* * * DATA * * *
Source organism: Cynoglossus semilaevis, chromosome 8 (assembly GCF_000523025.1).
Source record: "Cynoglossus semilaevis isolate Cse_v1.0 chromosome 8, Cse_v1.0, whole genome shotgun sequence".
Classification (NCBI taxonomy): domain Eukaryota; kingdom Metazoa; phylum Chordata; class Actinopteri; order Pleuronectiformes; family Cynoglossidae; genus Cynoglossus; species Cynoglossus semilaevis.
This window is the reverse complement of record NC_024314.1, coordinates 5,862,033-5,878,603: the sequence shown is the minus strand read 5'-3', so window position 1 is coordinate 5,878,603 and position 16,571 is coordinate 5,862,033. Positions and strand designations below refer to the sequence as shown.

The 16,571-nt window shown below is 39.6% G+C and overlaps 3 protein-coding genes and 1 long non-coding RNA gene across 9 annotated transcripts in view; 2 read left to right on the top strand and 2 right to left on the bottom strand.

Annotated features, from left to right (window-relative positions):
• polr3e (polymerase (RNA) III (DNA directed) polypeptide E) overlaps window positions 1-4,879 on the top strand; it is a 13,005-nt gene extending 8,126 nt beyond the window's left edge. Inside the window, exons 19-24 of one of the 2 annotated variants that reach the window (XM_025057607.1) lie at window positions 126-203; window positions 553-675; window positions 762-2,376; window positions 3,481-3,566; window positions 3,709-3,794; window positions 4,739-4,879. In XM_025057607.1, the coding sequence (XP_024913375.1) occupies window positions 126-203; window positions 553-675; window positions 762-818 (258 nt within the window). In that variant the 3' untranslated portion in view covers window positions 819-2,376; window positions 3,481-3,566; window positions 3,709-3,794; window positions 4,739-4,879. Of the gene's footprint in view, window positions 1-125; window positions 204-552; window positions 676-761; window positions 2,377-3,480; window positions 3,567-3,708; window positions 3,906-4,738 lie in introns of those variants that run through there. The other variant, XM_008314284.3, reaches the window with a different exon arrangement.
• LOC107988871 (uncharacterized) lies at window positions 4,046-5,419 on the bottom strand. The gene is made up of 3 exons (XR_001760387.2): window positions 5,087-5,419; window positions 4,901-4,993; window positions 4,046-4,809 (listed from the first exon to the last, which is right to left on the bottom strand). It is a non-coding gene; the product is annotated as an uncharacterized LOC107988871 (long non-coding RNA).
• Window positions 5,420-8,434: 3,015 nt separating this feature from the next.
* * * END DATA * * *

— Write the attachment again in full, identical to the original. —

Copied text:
Source organism: Cynoglossus semilaevis, chromosome 8 (assembly GCF_000523025.1).
Source record: "Cynoglossus semilaevis isolate Cse_v1.0 chromosome 8, Cse_v1.0, whole genome shotgun sequence".
Classification (NCBI taxonomy): domain Eukaryota; kingdom Metazoa; phylum Chordata; class Actinopteri; order Pleuronectiformes; family Cynoglossidae; genus Cynoglossus; species Cynoglossus semilaevis.
This window is the reverse complement of record NC_024314.1, coordinates 5,862,033-5,878,603: the sequence shown is the minus strand read 5'-3', so window position 1 is coordinate 5,878,603 and position 16,571 is coordinate 5,862,033. Positions and strand designations below refer to the sequence as shown.

The 16,571-nt window shown below is 39.6% G+C and overlaps 3 protein-coding genes and 1 long non-coding RNA gene across 9 annotated transcripts in view; 2 read left to right on the top strand and 2 right to left on the bottom strand.

Annotated features, from left to right (window-relative positions):
• polr3e (polymerase (RNA) III (DNA directed) polypeptide E) overlaps window positions 1-4,879 on the top strand; it is a 13,005-nt gene extending 8,126 nt beyond the window's left edge. Inside the window, exons 19-24 of one of the 2 annotated variants that reach the window (XM_025057607.1) lie at window positions 126-203; window positions 553-675; window positions 762-2,376; window positions 3,481-3,566; window positions 3,709-3,794; window positions 4,739-4,879. In XM_025057607.1, the coding sequence (XP_024913375.1) occupies window positions 126-203; window positions 553-675; window positions 762-818 (258 nt within the window). In that variant the 3' untranslated portion in view covers window positions 819-2,376; window positions 3,481-3,566; window positions 3,709-3,794; window positions 4,739-4,879. Of the gene's footprint in view, window positions 1-125; window positions 204-552; window positions 676-761; window positions 2,377-3,480; window positions 3,567-3,708; window positions 3,906-4,738 lie in introns of those variants that run through there. The other variant, XM_008314284.3, reaches the window with a different exon arrangement.
• LOC107988871 (uncharacterized) lies at window positions 4,046-5,419 on the bottom strand. The gene is made up of 3 exons (XR_001760387.2): window positions 5,087-5,419; window positions 4,901-4,993; window positions 4,046-4,809 (listed from the first exon to the last, which is right to left on the bottom strand). It is a non-coding gene; the product is annotated as an uncharacterized LOC107988871 (long non-coding RNA).
• Window positions 5,420-8,434: 3,015 nt separating this feature from the next.